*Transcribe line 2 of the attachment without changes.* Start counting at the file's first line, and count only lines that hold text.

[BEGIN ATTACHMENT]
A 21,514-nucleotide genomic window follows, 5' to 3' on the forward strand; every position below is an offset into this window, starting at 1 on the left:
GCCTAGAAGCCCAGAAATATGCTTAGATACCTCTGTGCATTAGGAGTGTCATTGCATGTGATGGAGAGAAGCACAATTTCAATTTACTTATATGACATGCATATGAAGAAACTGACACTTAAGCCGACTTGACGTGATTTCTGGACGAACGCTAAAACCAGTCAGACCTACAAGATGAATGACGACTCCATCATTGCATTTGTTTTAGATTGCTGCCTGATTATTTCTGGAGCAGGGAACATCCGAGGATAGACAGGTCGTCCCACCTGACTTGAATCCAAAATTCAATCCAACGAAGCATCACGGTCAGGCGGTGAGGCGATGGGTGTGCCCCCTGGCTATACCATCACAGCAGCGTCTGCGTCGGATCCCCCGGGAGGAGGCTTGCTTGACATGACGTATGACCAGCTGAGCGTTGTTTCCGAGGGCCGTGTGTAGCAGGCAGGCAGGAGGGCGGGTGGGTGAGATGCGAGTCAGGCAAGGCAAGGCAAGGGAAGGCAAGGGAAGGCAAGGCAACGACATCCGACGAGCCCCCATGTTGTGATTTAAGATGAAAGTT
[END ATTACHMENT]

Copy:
GCCTAGAAGCCCAGAAATATGCTTAGATACCTCTGTGCATTAGGAGTGTCATTGCATGTGATGGAGAGAAGCACAATTTCAATTTACTTATATGACATGCATATGAAGAAACTGACACTTAAGCCGACTTGACGTGATTTCTGGACGAACGCTAAAACCAGTCAGACCTACAAGATGAATGACGACTCCATCATTGCATTTGTTTTAGATTGCTGCCTGATTATTTCTGGAGCAGGGAACATCCGAGGATAGACAGGTCGTCCCACCTGACTTGAATCCAAAATTCAATCCAACGAAGCATCACGGTCAGGCGGTGAGGCGATGGGTGTGCCCCCTGGCTATACCATCACAGCAGCGTCTGCGTCGGATCCCCCGGGAGGAGGCTTGCTTGACATGACGTATGACCAGCTGAGCGTTGTTTCCGAGGGCCGTGTGTAGCAGGCAGGCAGGAGGGCGGGTGGGTGAGATGCGAGTCAGGCAAGGCAAGGCAAGGGAAGGCAAGGGAAGGCAAGGCAACGACATCCGACGAGCCCCCATGTTGTGATTTAAGATGAAAGTT